A short while ago, I gave a presentation at the Harris Museum & Art Gallery in Preston. It was part of a book launch and, together with another author, I was talking to a group of aspiring writers about some of the practical steps they could take to find their works an audience.
While giving the talk, it struck me that the advice I was giving to some of Lancashire’s would-be novelists could apply equally to many of the county’s businesses.
Start with the customer
One of the key messages of that evening was to remember your audience. The world’s best-selling books are not necessarily the best written, the cleverest or the most carefully researched. The single most important consideration when chasing sales is that there needs to be a demand for whatever it is you’re producing. It must be of genuine interest to your target audience.
That’s a principle that runs throughout the marketing discipline. A product won’t take off if people don’t want it, no matter how ingenious or ground-breaking it is. It goes back to the old business adage: “don’t sell what you know you can make; make what you know you can sell.”
It’s good advice of course. Too often, businesses become introspective. Impressed with their own technical capability, they allow it drive the new product development process rather than a clear understanding of what customers actually want (and how much they’re prepared to pay for it.) Market demand should always be the starting point, and just because you can produce something, it doesn’t always mean you should.
The same principle also applies to marketing content, and particularly to the written word. Content should be relevant and interesting; it should reward the reader’s time by giving them information or advice that they can take away.
To make sure that happens, a good copywriter should be imagining any piece of text from a customer’s perspective; the sort of customer who will be reading it and asking the question ‘what’s in this for me?’ It’s an important change of perspective.
Cut to the chase
People tend to be short of time, particularly at work, so they want their information quickly and clearly. It should be obvious, but being slow to deliver relevant, useful information is a mistake made by too many web developers and brand-owners.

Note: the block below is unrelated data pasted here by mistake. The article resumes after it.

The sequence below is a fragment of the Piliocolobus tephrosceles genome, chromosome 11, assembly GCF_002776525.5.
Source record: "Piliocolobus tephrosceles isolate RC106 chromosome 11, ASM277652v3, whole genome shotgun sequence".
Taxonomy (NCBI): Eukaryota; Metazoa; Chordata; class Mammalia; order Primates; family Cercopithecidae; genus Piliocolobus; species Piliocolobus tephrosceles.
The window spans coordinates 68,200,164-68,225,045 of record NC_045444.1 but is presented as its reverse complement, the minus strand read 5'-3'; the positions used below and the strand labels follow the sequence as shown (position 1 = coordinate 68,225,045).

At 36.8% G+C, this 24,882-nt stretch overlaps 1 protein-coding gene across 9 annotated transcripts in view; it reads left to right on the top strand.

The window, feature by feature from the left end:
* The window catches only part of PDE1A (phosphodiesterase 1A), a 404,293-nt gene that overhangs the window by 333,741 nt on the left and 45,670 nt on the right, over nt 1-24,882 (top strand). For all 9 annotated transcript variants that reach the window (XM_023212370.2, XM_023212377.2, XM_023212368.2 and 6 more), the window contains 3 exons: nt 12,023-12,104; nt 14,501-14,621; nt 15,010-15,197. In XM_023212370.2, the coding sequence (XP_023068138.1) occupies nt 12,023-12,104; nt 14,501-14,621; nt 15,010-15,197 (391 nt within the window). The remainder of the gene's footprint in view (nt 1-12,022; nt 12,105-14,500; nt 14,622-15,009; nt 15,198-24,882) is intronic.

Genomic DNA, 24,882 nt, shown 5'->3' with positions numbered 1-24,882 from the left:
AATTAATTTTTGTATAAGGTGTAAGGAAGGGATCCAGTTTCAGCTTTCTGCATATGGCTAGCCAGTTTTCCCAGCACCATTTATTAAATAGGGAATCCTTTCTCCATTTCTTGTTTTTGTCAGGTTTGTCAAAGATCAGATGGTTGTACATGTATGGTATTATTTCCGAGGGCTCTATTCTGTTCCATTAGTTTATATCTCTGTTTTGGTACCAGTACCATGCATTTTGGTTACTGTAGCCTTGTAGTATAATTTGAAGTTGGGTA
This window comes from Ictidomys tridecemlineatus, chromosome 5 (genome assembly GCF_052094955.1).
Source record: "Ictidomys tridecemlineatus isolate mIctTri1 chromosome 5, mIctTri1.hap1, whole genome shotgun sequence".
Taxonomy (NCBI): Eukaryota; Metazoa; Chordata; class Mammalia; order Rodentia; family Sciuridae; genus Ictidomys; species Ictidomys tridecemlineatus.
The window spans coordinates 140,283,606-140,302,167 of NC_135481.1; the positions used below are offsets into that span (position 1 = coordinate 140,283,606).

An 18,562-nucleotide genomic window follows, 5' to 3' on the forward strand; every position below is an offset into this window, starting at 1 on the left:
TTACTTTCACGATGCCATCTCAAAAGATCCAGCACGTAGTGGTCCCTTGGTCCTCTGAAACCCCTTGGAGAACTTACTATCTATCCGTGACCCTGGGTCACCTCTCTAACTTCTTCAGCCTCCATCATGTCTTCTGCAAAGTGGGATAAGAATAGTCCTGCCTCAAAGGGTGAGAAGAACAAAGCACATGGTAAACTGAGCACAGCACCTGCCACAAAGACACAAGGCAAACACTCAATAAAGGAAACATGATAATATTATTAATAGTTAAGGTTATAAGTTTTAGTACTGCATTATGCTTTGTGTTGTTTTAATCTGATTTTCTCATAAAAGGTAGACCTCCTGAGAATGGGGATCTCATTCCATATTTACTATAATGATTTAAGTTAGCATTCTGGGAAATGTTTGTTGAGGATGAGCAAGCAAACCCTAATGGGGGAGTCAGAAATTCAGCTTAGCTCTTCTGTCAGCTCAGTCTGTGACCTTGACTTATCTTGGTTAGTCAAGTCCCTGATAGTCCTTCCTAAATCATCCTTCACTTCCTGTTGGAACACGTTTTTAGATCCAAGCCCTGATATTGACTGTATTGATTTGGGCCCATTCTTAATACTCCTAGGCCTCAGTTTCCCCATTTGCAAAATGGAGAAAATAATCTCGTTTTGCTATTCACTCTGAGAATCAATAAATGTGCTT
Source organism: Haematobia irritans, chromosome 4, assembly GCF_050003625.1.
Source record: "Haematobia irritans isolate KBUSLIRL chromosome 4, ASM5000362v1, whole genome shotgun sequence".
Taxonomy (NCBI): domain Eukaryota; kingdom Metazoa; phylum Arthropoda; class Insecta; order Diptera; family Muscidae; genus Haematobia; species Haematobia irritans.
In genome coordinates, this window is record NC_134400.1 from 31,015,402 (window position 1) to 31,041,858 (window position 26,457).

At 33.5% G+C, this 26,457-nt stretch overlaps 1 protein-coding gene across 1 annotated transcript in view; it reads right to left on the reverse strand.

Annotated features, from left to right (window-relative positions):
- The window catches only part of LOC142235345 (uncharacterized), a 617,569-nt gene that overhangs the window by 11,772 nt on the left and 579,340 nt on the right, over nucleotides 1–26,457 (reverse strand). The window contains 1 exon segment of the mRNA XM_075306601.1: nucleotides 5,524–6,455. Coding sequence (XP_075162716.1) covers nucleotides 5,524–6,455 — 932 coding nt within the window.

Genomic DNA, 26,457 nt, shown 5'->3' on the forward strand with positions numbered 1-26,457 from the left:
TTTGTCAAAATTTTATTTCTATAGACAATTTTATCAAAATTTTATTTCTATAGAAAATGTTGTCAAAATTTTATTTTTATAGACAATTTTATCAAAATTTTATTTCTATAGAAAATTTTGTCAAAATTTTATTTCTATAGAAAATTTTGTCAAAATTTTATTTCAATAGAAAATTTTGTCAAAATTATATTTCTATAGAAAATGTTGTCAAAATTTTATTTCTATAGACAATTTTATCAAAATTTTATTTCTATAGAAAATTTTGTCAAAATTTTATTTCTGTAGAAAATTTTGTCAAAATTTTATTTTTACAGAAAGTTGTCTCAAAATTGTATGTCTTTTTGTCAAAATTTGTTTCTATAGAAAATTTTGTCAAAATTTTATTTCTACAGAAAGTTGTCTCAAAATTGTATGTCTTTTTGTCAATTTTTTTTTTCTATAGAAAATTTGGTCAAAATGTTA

How many websites and sales brochures begin with some long, self-congratulatory spiel? How many of them include narcissistic expressions such as “we pride ourselves on…” or launch into some long company history before delivering the information for which the reader actually came?
That’s a failure of perspective. It’s saying “here’s what we want to tell you” rather than thinking first about what the customer needs and wants to hear.
Be valuable; be useful
There’s a useful reminder about the sorts of material that marketers should aim to deliver. Just three words:
“Provide; don’t pitch.”
I forget where I first heard that – the phrase isn’t mine – but I’ve been re-quoting it in PR and marketing seminars ever since. What it’s emphasising is the importance of being useful to your audience. If they can see an obvious reward in spending time maintaining a dialogue with you, then that’s a relationship that’s probably going somewhere.
Of course, it demands that you’ve spent some time getting to know your target market but that should be a given. No one should ever start in business without that basic understanding.
In short, if you know your audience and you’re providing something of value, then there is something ‘in it’ for them and they’ll willingly give you their time. If you’re simply pitching to them and showing no regard for their needs and priorities, then don’t be surprised if they quietly slink away.
* * *
If you’d like help with a marketing communications strategy, customer research or copywriting, please get in touch. You can call us on 01772 866134.